Matel v. Tam: The United States Supreme Court Expands The Scope Of Trademark Law
By Leigh S. Willey
The United States Supreme Court has recently uprooted nearly one hundred years of trademark law, in its ruling in Matal v. Tam, Case No. 15-1293, deciding that a federal statute prohibiting registration of offensive or disparaging trademarks is unconstitutional.
Simon Tam, the lead singer of the Asian-American rock band, The Slants, filed the lawsuit after the United States Patent and Trademark Office refused to register the band’s name as a trademark because it violated the “disparagement clause” of the Lanham Act. “Slants” is a derogatory label referring to persons of Asian descent. In calling themselves “The Slants,” Tam and his band members, had sought to reclaim the word and dilute its offensive meaning.
The Lanham Act is the federal law that governs trademarks, and it prohibits registration of trademarks “which may disparage . . . persons, living or dead, institutions, beliefs or national symbols, or bring them into contempt, or disrepute.” The PTO had relied on the “disparagement clause” when, in 2014, it cancelled the Washington Redskins’ trademark, essentially gutting nearly 50 years of federal trademark protection for the professional football team.
The issue before the Supreme Court was whether the disparagement clause violates the Free Speech Clause of the First Amendment. The PTO argued that trademarks are government speech, not private speech, and thus, not subject to strict First Amendment protection. The Court disagreed, calling the PTO’s suggestion “far-fetched.” The Court noted that the PTO does not create or edit the marks submitted for registration. If a proposed mark satisfies the Lanham Act’s requirements (e.g., use in commerce), registration is mandatory. And once a mark is registered, the PTO cannot remove the mark from the register unless the registration expires or the mark is cancelled. The Court ruled,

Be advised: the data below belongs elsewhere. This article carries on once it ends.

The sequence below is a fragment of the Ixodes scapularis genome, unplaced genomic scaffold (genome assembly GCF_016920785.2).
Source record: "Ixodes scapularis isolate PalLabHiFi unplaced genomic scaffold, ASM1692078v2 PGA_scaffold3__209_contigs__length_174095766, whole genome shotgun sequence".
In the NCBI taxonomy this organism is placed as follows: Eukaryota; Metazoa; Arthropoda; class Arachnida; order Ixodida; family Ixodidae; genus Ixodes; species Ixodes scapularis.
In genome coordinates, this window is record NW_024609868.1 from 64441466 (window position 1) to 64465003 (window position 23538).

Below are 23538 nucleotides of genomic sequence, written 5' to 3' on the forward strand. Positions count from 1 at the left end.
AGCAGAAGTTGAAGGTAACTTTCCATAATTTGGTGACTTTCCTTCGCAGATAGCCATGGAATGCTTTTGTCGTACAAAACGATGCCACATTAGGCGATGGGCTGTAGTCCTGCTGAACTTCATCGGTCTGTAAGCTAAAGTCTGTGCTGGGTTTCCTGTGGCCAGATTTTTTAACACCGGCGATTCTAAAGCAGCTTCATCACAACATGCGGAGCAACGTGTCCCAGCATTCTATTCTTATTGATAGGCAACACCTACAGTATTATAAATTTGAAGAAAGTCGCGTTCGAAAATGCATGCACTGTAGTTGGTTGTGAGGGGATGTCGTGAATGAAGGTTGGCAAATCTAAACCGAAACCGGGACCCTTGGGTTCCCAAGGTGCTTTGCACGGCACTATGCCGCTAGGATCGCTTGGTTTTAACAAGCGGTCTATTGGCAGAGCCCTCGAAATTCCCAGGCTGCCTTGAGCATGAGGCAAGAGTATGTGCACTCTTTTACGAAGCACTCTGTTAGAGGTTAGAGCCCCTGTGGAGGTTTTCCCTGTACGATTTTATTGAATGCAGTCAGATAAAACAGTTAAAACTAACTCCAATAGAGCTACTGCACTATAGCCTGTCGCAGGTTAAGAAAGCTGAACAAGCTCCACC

[i]f federal registration of a trademark makes the mark government speech, the Federal Government is babbling prodigiously and incoherently. It is saying many unseemly things. It is expressing contradictory views. It is unashamedly endorsing a vast array of commercial products and services. And it is providing Delphic advice to the consuming public.
The Court then ruled that the “disparagement clause” did not pass constitutional muster even under the standard of relaxed scrutiny applied to commercial speech. Under this standard, “[t]he regulatory technique may extend only as far as the interest it serves.”
The Court acknowledged that while the “disparagement clause” may serve two very important interests—namely, preventing offensive speech and protecting the orderly flow of commerce—the clause is not narrowly drawn to keep out offensively discriminating trademarks. Rather, the clause applies to any trademark that disparages any person, any group or any institution. In this regard, “[i]t is not an anti-discrimination clause; it is a happy-talk clause,” and it goes well beyond the interests it is purportedly intended to serve.
“[The disparagement clause] violates the Free Speech Clause of the First Amendment,” Justice Alito wrote. “It offends a bedrock First Amendment principle: Speech may not be banned on the ground that it expresses ideas that offend.”
The ruling is undoubtedly a victory for staunch defenders of the First Amendment. It may also invite the registration of hateful and invidious marks that, unlike The Slants, are purposely used to discriminate and offend.